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Transmission Fluid Change - diy and pics

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Old 07-05-10, 03:28 PM   #1
dco5000
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Default Transmission Fluid Change - diy and pics

I'm going to post this over a few threads, so if there are comments they can be directed to the sub-element of the fluid change.

This DIY is provided based on my own uncertainty of how to proceed on changing my -- 2004 RX330 with 113k mi driven in the NE US -- transmission fluid. We are the 2nd owners, bought 3 years ago with 58k miles on it. Car originally hit the road in May 2003 (7 years of wear and tear). My wife drives the car on paved roads and very normally (neither conservative or racy).

My reason for changing the fluid is that I felt the downshift was rough once or twice. For example when decelerating below 30 mph and then the traffic light turns green and stepping back on the pedal, I felt the shift, and the gears lurch a little. In the past, gear shifts were nearly imperceptible in this Lexus. Now after having changed the fluid (7.5 US QT), the shifting again is nearly unperceivable.

Estimates to change the fluid at local garages and dealers were $140 to $300 (Lexus). Only Lexus and Toyota used Toyota Type IV fluid. I could not find a RX330 DIY. I did find a good RX300 DIY. Note that RX300s require trans fluid changes regularly, while that is not a required maint in an RX330. Again my reasons for changing were to restore super-smooth shifting on my RX330 with 113k miles, change as much fluid as possible at one time, keep it simple, and replacing the current fluid with “lifetime” fluid (Type IV) versus a generic trans fluid with additive (The generic with additives are really meant for 4 years/60k mi, not lifetime).

I bought 8 qt from local Toyota Dealer, $5.12 US/qt – 12% local coupon (+ 7% local tax). I bought 8 qt for 4 ½ quarts for draining the pan, and 3 to 3 ½ quarts for pumping through the trans cooler line. This turned out to work extremely well. Other posts are 100% correct in how important it is to collect the used fluid and after refilling transmission through the filler tube, fill the empty bottles so you can see how much to replace.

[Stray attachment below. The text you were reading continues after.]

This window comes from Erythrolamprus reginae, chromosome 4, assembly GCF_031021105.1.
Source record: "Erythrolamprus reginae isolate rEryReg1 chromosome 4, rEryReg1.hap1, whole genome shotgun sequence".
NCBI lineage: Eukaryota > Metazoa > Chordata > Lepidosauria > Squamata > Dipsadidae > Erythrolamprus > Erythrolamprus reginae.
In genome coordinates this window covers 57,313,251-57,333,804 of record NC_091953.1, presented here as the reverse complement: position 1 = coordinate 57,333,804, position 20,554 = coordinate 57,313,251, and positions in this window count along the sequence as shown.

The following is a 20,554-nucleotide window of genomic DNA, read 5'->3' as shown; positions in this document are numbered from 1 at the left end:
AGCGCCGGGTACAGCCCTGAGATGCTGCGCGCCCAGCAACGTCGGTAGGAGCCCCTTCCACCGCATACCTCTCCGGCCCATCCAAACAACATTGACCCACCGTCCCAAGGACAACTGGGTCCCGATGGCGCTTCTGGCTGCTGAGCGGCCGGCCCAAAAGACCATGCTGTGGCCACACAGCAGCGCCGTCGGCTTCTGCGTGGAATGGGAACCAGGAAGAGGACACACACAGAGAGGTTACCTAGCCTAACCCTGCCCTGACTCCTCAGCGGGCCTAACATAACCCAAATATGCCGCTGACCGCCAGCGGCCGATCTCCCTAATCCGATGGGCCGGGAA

I did not remove the trans pan, or clean the filter. The reasons I did not were: 1. Lexus choose to not require the fluid to be replaced meant they thought it was a pretty tightly sealed system and large amount of foreign contaminants are probably not getting into the trans, 2. the boards talked about paper versus metal filters which to me just added complexity (not keeping it simple), 3. my trans fluid looked clean on the dipstick and odorless, 4. changing the pan, filter and all those bolts creates potential for new leaks or seepage for contaminants.
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Old 07-05-10, 03:33 PM   #2
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Default Draining the Transmission Fluid Pan

Notes of draining the fluid. It was hard to turn the drain plug, maybe 60 or 70 lb force. I had to use a breaker bar over my 10mm Allen Wrench, actually had my wife assist because I did not want to risk stripping the nut by twisting instead of pulling. My drain plug did not appear to be magnetic (this was a surprise and different that what I had read on the boards; I assume there are magnets in the pan. This was not a concern to me, but I did want to note it). My fluid looked used, but neither new or dirty, just used. In fact when I flushed the trans cooler, I can’t say that I ever saw the color change from dark red to bright red. (And maybe I could have pumped 2 more quarts and I would have seen a difference, a $10 “what if?” that I can debate for another 10 years, until I change the fluid again.)

I drained, let it drip for 10-15 minutes, installed the drain plug and poured 4 qt thru the dipstick. I then emptied the used fluid back into the 1 qt bottles. That is how I now that I got about 4 ¼ to 4 ½ fluid through the pan. Don't have a filter? Visit a Dollar Store, or ask your Mom, Aunt or Grandma for an old one. Nothing special, just needs to fit into the dipstick hole (also useful for pouring from waste pan back into used bottles).
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Old 07-05-10, 03:50 PM   #3
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Default 3 Quarts from Trans Cooler Line